Take-Away: Give it a listen. Although not as charming or memorable as a given White Stripes album, there’s still plenty to love on this record. The guitar work alone is enough to keep you enthralled, and I would argue that this is a better entry-point into Jack White as a musician than Lazaretto.

Epilogue

There you have it, a colorful look at the three primary versions of Jack White that are out there to be consumed. If you have strong opinions about these reviews, or just want to let us know about your favorite tracks, go ahead and respond in the comments below. In the meantime, we’ll be in the garage blasting “Fell in Love With a Girl” on a loop.

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Set on Shuffle: Broken Bells

Broken BellsPrelude

We here at Pop Modern are experimenting with some new forms of collaborative content, and we thought a natural place to start with our new forays into group talk would be music. With that in mind, we present the first installment of “Set on Shuffle,” a trio of album reviews all centered around a common theme. Some installments will have all albums chosen by one of us, and some of them will be conducted in the round. This time around, Magellan wanted to honor the release of the new Broken Bells album next month by looking at the previous work of its collaborators (The Shins frontman James Mercer and Danger Mouse), as well as the duo’s eponymous first release.

The Reviews

Allen

Album Title: 
Wincing The Night Away by The Shins
Impression: With absolutely no exposure to The Shins other than passing words of praise, I was pleasantly surprised by Wincing The Night Away. It starts off kind of rocky, but James Mercer’s vocals shine through from the first track. “Australia” was mostly impressive because it made me enjoy banjo music, and it was the point at which I realized that The Shins are doing cool things with chord progression. After the instrumental “Pam Berry”, the album hits this really interesting tone, mixing surprisingly introspective lyrics with dischordant instruments. The random string instruments on “Sea Legs,” the darker tone of “Red Rabbits,” and then, as the album winds to a close, I realized something miraculous. These seemingly disparate, off-beat sound choices actually complement Mercer’s vocals. The last few tracks did some interesting things experimentally, but I feel like Wincing The Night Away really hit its stride around the middle. Even when I felt like I was just listening to Hey Ocean’s Is (a similarly chill, yet more pop-ish album), the production of this album makes it unique. By the time I was listening to “A Comet Appears” and the vocals were fading out, I was legitimately bummed it was over. Fortunately, the replay button was just a push away.
Favorite Track: My favorite track has to be either “Turn On Me” or “Australia”. “Turn On Me” is just so moody and pleasant, which is kind of how I felt about the whole album. And “Australia” is a trip through all sorts of musical styles, and I came out of it a big fan of The Shins.
Take-Away: I’d say Essential Listening if you want something different. The songs bear similarities to contemporary artists, but nobody is doing the things that The Shins did in Wincing The Night Away. It’s a beautiful, self-contained bit of musical sweetness, ready to put you to sleep on one track or have you air drumming in the next.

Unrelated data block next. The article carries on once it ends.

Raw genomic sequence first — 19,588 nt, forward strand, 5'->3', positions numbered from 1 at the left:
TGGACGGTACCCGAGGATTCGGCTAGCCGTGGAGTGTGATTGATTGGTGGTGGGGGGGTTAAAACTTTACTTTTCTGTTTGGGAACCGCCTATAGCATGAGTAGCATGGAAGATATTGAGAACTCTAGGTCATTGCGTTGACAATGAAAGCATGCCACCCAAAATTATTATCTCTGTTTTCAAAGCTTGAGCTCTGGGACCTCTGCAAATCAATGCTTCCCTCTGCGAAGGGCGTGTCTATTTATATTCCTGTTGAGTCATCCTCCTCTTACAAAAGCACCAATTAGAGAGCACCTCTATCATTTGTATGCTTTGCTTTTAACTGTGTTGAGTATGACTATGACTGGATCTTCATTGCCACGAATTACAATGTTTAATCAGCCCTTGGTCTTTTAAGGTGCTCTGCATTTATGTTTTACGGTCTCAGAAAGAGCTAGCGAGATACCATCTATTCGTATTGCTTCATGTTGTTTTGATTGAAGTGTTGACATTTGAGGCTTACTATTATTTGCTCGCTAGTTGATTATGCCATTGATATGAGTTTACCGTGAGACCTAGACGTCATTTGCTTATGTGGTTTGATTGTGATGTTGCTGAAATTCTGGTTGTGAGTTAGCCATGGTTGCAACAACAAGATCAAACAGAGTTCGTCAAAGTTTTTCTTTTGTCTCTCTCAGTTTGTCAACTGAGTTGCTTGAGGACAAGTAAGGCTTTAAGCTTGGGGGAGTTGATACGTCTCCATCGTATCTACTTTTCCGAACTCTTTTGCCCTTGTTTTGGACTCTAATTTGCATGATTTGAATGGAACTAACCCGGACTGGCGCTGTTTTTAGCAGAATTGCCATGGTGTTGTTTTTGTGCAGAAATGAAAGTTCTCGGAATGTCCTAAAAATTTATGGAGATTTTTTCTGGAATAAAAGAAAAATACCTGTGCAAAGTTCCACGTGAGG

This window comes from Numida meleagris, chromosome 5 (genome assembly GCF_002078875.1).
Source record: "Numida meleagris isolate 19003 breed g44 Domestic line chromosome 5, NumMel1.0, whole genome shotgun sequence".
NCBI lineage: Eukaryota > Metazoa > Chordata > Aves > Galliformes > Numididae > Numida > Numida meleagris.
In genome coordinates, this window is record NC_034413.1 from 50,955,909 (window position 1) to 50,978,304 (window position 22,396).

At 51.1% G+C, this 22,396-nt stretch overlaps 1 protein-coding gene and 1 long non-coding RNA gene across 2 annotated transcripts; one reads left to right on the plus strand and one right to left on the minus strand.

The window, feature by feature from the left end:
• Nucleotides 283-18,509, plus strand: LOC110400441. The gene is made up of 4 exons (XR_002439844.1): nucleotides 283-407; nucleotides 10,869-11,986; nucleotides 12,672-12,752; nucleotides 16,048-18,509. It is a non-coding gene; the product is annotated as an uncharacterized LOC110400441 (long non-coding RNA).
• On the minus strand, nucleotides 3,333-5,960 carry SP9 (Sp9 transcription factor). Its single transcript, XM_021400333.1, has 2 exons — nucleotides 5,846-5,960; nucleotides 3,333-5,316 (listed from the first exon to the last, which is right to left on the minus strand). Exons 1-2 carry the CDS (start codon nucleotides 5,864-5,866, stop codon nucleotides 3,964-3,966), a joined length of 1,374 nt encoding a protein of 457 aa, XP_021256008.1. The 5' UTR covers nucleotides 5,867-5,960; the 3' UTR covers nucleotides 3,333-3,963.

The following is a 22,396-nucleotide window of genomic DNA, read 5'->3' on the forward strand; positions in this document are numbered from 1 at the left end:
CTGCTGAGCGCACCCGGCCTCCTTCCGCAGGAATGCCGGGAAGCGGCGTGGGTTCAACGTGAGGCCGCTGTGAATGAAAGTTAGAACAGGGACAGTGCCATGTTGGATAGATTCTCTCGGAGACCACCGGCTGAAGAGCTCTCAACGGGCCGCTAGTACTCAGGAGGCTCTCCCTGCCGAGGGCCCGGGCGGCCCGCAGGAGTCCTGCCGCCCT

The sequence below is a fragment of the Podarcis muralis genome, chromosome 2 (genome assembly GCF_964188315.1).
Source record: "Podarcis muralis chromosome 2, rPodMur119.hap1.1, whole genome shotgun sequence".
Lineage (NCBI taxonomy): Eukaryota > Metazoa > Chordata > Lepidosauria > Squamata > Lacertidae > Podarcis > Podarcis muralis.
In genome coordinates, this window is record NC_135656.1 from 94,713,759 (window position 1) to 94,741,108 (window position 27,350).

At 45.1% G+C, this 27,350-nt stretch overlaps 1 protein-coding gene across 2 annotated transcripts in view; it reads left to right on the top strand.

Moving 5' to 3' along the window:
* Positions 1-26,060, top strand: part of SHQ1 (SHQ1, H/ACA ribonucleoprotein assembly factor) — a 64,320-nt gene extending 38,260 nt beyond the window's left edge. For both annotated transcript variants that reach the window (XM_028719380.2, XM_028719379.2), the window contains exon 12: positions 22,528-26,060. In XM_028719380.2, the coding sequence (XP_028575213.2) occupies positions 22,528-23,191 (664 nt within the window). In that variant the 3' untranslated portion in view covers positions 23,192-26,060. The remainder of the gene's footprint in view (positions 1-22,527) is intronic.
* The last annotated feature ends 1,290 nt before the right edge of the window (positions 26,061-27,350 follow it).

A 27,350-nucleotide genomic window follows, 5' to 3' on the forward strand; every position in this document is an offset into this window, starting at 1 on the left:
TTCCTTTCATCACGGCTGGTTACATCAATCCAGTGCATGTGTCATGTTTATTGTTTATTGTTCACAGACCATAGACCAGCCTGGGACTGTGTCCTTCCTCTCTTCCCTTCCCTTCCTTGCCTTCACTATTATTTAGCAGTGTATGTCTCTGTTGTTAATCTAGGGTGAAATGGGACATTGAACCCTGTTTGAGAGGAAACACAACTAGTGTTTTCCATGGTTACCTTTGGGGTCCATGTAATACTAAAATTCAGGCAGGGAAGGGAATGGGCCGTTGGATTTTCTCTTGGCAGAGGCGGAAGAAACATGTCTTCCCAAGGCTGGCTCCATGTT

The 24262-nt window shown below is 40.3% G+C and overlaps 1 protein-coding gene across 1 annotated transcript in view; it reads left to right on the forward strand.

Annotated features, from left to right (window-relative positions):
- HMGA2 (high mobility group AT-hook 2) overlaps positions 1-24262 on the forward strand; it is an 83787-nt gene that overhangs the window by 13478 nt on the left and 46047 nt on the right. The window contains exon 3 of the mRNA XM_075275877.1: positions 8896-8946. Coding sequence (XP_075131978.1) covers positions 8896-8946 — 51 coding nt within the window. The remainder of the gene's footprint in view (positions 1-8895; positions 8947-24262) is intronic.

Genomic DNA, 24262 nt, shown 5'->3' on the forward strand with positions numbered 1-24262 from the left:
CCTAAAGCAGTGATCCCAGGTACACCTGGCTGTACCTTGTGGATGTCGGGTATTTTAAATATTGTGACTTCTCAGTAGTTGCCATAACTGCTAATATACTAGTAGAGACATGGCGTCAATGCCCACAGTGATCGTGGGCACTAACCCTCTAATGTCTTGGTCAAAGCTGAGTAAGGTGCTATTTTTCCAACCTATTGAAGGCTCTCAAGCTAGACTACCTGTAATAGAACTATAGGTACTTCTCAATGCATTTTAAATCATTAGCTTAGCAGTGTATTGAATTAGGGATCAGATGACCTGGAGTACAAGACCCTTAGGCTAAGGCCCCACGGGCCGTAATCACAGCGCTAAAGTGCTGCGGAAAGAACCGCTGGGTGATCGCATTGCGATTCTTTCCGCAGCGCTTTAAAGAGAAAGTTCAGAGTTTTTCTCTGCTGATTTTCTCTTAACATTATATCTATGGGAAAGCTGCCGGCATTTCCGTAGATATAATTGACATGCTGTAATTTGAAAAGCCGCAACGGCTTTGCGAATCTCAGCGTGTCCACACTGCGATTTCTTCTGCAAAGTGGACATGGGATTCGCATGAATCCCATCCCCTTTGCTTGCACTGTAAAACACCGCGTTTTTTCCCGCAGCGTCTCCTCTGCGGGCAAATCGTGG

James

Album Title: St. Elsewhere by Gnarls Barkley
Album Impression: Every once in a while, I am asked to step outside my usual limited experience, and asked to participate in something I would normally never do. This album was a unique experience for me, in the sense that I never have really listened to Gospel music at any great length. The fact of the matter is that the gospel-inspired techno music provides a gorgeous blend of emotion and cold sound. At its best, the album manages to combine the two musical genres well, mixing them into a coherent piece of work that showcases the talents of both artists. At its worst, it tended towards one genre, to the exclusion of the other. Both Cee Lo Green and Danger Mouse are immensely talented, and the frenetic vibes that come from some of their songs balance well against the more ballad-esque pieces. The production value is through the roof, and each of the artists seems to have found their own particular niche.
Favorite Track: “Crazy.” Even though it’s been played to a great extent, it still has the soul and energy that really shines through.
Take-Away: Worth a Listen

Magellan

Album Title: Broken Bells by Broken Bells
Impression: I’m a huge fan of The Shins, so I may be going into this album with a taste bias. That is to say, there’s enough carry-over of that airy, atmospheric quality that Mercer brings into his Shins songs that every song on Broken Bells has something for me to like. From the earworm perfection right out of the gate with “The High Road,” to the vocal effects throughout “Vaporize,” to the high-pitched verses and hand-clapping of “The Ghost Inside,” this album drips with the kind of vocal sound that weaves its way through some of The Shins’ best work. That isn’t to ignore what Danger Mouse brings to the table, of course, since the instrumental flourishes throughout do a lot to give the album its own unique flavor, to create a musical landscape that really can’t be replicated anywhere else. If you want songs that indicate this point, play “Your Head Is On Fire” or “Sailing To Nowhere.” Of course, if you listen to all these songs, you may come to the same conclusion I did, which is that they all sound fairly similar. This collaboration births a groovy twist on the Shins style, but it doesn’t do much else. All of the tracks are around the same speed, with similar-sounding instrumentation. There just isn’t much motion throughout the album, which, upon attempts to re-listen, has made it hard for me to want to jam along to anything past the first track.
Favorite Track: “The High Road” is both the first track on the album and the most popular for a reason: it’s the most distinctive of the bunch. The whole album, like I’ve said, has a wonderful ambiance to it, but when it comes to picking a single track and labeling it the best, one need not go further than “The High Road.”
Take-Away: Definitely listen to “The High Road.” If you like the sound, or if you’re a huge fan of either The Shins or Gnarls Barkley, I would recommend listening to a few tracks and deciding for yourself. Otherwise, just listen to the one song and call it a day.

Epilogue

And that’s it, the three-album primer to get you ready to listen to After the Disco, which is set to drop on February 4th. If you disagree with any of our points, you want to champion a particular song that we didn’t mention, or you want to offer up a suggestion for the next installment of Set on Shuffle, let us know in the comments below.